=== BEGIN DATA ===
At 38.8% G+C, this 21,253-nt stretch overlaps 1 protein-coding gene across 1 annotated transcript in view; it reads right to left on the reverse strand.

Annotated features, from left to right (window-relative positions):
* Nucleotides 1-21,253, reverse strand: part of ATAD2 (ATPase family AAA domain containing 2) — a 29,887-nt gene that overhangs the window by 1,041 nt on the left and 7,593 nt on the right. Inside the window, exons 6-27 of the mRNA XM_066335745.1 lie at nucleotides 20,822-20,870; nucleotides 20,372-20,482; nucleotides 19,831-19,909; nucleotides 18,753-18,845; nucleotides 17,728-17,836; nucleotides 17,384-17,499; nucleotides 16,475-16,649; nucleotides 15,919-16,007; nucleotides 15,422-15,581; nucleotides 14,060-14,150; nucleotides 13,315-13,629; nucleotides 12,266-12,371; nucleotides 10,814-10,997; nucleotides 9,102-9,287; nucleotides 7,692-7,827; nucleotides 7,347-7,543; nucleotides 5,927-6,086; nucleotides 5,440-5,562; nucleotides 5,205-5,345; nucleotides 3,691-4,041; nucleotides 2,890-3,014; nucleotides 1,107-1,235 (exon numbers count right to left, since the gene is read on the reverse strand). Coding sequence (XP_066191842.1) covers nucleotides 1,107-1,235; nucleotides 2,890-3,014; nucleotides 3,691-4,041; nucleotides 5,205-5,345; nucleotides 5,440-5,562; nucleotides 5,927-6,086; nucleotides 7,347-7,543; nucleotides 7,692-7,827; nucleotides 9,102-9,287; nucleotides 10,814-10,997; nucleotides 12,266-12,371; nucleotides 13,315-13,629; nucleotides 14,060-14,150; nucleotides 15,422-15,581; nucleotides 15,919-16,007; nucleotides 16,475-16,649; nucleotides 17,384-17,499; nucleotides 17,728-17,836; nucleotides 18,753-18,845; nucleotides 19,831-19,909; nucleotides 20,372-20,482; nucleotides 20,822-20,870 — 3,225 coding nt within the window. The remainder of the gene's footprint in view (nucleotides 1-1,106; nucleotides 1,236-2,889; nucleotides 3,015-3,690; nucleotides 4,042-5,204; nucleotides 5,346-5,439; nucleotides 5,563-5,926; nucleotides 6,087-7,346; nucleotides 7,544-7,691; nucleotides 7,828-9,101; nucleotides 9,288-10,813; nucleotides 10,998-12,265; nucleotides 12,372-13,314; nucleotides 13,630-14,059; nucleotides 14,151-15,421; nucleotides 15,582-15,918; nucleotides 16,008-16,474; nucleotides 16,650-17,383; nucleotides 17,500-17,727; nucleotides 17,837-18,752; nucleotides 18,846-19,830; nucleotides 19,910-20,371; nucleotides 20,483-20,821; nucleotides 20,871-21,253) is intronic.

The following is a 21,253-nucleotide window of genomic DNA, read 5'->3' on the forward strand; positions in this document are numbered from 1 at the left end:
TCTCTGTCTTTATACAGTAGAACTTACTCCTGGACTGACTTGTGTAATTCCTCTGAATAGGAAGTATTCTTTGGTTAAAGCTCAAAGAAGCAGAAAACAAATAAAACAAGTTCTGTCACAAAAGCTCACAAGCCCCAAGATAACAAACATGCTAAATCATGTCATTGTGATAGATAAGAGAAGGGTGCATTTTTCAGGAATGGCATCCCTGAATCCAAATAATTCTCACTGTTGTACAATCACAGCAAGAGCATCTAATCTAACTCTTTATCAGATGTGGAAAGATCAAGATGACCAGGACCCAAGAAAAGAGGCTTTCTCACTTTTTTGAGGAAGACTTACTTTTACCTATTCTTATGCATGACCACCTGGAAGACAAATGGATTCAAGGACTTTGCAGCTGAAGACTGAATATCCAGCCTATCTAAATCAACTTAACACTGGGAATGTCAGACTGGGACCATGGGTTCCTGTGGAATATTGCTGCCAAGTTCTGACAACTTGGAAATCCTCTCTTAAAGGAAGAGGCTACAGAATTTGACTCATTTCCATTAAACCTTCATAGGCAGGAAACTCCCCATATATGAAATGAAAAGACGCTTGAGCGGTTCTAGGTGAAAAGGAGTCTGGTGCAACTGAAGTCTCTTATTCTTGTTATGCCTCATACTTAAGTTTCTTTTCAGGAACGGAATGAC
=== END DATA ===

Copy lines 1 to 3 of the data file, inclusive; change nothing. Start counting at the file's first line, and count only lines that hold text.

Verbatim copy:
At 38.8% G+C, this 21,253-nt stretch overlaps 1 protein-coding gene across 1 annotated transcript in view; it reads right to left on the reverse strand.

Annotated features, from left to right (window-relative positions):
* Nucleotides 1-21,253, reverse strand: part of ATAD2 (ATPase family AAA domain containing 2) — a 29,887-nt gene that overhangs the window by 1,041 nt on the left and 7,593 nt on the right. Inside the window, exons 6-27 of the mRNA XM_066335745.1 lie at nucleotides 20,822-20,870; nucleotides 20,372-20,482; nucleotides 19,831-19,909; nucleotides 18,753-18,845; nucleotides 17,728-17,836; nucleotides 17,384-17,499; nucleotides 16,475-16,649; nucleotides 15,919-16,007; nucleotides 15,422-15,581; nucleotides 14,060-14,150; nucleotides 13,315-13,629; nucleotides 12,266-12,371; nucleotides 10,814-10,997; nucleotides 9,102-9,287; nucleotides 7,692-7,827; nucleotides 7,347-7,543; nucleotides 5,927-6,086; nucleotides 5,440-5,562; nucleotides 5,205-5,345; nucleotides 3,691-4,041; nucleotides 2,890-3,014; nucleotides 1,107-1,235 (exon numbers count right to left, since the gene is read on the reverse strand). Coding sequence (XP_066191842.1) covers nucleotides 1,107-1,235; nucleotides 2,890-3,014; nucleotides 3,691-4,041; nucleotides 5,205-5,345; nucleotides 5,440-5,562; nucleotides 5,927-6,086; nucleotides 7,347-7,543; nucleotides 7,692-7,827; nucleotides 9,102-9,287; nucleotides 10,814-10,997; nucleotides 12,266-12,371; nucleotides 13,315-13,629; nucleotides 14,060-14,150; nucleotides 15,422-15,581; nucleotides 15,919-16,007; nucleotides 16,475-16,649; nucleotides 17,384-17,499; nucleotides 17,728-17,836; nucleotides 18,753-18,845; nucleotides 19,831-19,909; nucleotides 20,372-20,482; nucleotides 20,822-20,870 — 3,225 coding nt within the window. The remainder of the gene's footprint in view (nucleotides 1-1,106; nucleotides 1,236-2,889; nucleotides 3,015-3,690; nucleotides 4,042-5,204; nucleotides 5,346-5,439; nucleotides 5,563-5,926; nucleotides 6,087-7,346; nucleotides 7,544-7,691; nucleotides 7,828-9,101; nucleotides 9,288-10,813; nucleotides 10,998-12,265; nucleotides 12,372-13,314; nucleotides 13,630-14,059; nucleotides 14,151-15,421; nucleotides 15,582-15,918; nucleotides 16,008-16,474; nucleotides 16,650-17,383; nucleotides 17,500-17,727; nucleotides 17,837-18,752; nucleotides 18,846-19,830; nucleotides 19,910-20,371; nucleotides 20,483-20,821; nucleotides 20,871-21,253) is intronic.